Please pray for the sick: Paula Bennett, Mildred Beirne, Karen Hsu, Silvana Smith, Harriet Lockhart, Joseph Kung, Jacqueline Domingue, Eilish Collins Main, Thomas McGuire, Antonietta Cerone, Sylvia Ardise, Sylvia Iannazzi, A.J. Barr, William Byrnes, Jonathan Victor, Sophia Petrafesa, Donald Gerbasi, Lyn Geikie-Rice, Addison Byrne, Ruth Coyle, Brianna Petigny, Elaine Shoztic, Joan Kronk, John Kronk, Mary Lena Cocchia, Alexandre Laurent, John Murray.
Please pray for those who have recently died: Paul Hughes, Paul Polotaye, Joyce Simoneau Rybnick, Cathy Itri, Oswaldo Diaz, Maria Imbrogno, James Saunders, Margaret Potolicchio, Richard Hughes, Israel Noriega, Dennis Winski, Msgr. Robert McCormick, Camille Lindstrom, Catherine Olnek, Dominick J. Marciano, John D’Agostino, Carol J. Toppin, John MacLean, Muriel Rysinski, Joan Terpack, Nancy Ligouri, Jean Corcoran, Ralph Bocuzzi.
Christmas Day Collection . . . The second collection on Christmas will be the for the parish. Your generosity is appreciated.
LATIN LOW MASS: In the Extraordinary Form each Friday at 2pm. Everyone is welcome.
Are you a student at UCONN Stamford? Please contact Fr. Andy Vill (firstname.lastname@example.org). We are looking for some help/interest in some on campus activities.
R.C.I.A.: There will be no class on December 26th or January 2nd. Our next class will be Monday, January 9th at 7pm-8:30pm in the Rectory. Topic: The Essence of Catholic Morality/Human Nature as the Basis for Catholic Morality —Part II: Chapters 1-2.
Faith on Tap: January 24th: Young adults age 21-39 are invited to join us at Murphy’s Townhouse Cafe , 97 Franklin St., Stamford’s downtown: 7pm-9pm. Patrick Donovan of the Diocesan Leadership Institute will be talking about “Ten Ways To Evangelize Every Single Day”. Bring a friend or two!
Preaching to Baby Jesus: On Sundays January 8, 22 & 29, the parish religious education students will be invited to preach to the Baby Jesus, represented in the parish Nativity scene on the St. Joseph Side Altar. These little 1 minute student sermons will take place during the regular religious education classes on Sundays. Parents and families are invited to attend. This pious practice began in the 13th century by Saint Francis of Assisi, and continues to be practiced in the Roman parish church of Santa Maria in Ara Coeli, near the Roman Forum. School aged children are invited to mount a small pulpit and say a few words thanking the Son of God for becoming a baby in Bethlehem so we could have eternal life.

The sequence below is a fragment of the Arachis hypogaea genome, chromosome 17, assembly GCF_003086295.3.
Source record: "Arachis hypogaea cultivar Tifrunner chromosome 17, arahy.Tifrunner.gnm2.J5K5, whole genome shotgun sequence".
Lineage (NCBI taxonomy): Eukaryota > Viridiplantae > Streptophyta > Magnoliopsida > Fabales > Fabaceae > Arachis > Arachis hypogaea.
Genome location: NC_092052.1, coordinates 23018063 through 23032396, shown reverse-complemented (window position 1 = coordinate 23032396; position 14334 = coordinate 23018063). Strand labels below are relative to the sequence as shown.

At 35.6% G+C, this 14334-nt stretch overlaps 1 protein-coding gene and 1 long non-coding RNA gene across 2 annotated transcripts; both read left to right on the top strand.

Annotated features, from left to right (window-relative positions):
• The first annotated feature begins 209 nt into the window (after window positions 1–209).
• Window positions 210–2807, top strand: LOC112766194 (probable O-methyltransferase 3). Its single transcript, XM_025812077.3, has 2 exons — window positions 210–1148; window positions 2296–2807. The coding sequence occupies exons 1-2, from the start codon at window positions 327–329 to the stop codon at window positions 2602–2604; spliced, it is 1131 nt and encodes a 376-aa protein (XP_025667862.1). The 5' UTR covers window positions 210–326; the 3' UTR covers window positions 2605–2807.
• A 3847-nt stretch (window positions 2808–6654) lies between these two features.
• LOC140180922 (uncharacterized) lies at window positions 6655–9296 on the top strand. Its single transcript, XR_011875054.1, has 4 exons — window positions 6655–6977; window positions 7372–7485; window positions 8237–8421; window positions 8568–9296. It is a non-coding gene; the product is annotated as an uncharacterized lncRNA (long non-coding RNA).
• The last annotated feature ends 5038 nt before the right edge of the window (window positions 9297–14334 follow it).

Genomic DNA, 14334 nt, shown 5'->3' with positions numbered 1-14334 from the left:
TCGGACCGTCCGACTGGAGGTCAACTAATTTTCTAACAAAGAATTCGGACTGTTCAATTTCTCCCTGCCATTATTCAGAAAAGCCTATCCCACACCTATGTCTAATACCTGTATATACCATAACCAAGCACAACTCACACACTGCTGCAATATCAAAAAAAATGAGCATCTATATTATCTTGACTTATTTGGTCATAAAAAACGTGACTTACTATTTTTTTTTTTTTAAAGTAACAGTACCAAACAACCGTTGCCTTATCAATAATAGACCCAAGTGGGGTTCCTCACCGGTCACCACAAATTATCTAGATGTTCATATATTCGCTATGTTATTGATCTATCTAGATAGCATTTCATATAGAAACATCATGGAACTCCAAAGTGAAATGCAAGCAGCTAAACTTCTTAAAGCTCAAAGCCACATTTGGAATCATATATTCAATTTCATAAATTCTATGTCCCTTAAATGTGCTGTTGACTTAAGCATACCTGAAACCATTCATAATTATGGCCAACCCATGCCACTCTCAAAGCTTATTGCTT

Weekly Sunday collection:
Sunday December 18, 2016 $ 13,162.71
Sunday December 20, 2015 $ 14,017.48
Please increase your Sunday offering by $5.00 each weekend.
“I ask you one thing: do not tire of giving to God, but do not give your leftovers.”
—Blessed Mother Teresa of Calcutta
January 1st, Sunday Readings: Nm 6:22-27; Gal 4:4-7; Lk 2:16-21.
Police: As policemen and women are under attack throughout the country, we ask that you Please remember the members of our Stamford Police Department in your prayers. Likewise, remember in your prayers members of Stamford’s EMS and Fire Department, and our military women and men who protect our nation.
Project Rachel Ministry: Offers free and confidential help to those seeking healing after abortion. Come back to God, who is love and mercy. Please call (203) 416-1619 or email@example.com.
Birthright: seeks volunteers: Support women to bring their babies to term, providing pregnancy tests, connecting women with medical, financial, legal and other resources. Flexible schedules; training provided. Call 203-348-4355 or www.birthright.org.
St. Monica Biblical Greek Grammar: Anyone interested in beginning to learn the basics of Biblical Greek, OR Biblical Hebrew, please phone the Rectory [203-324-1553, ext. 11]
St. Monica Latin Reading Group: Tuesdays at 12:45 in the Rectory. We are reading two works of St Ambrose: De Mysteriis, a treatise on the sacraments of Baptism, Confirmation, and the Eucharist cir a.d. 387; Epistula ad Sororem Marcellinam, an account of the frustrated attempts of the Arian and of the Imperial Party to gain possession of a basilica at Milan, a.d. 385. An intermediate reading ability in Latin is necessary. Call the rectory for further information.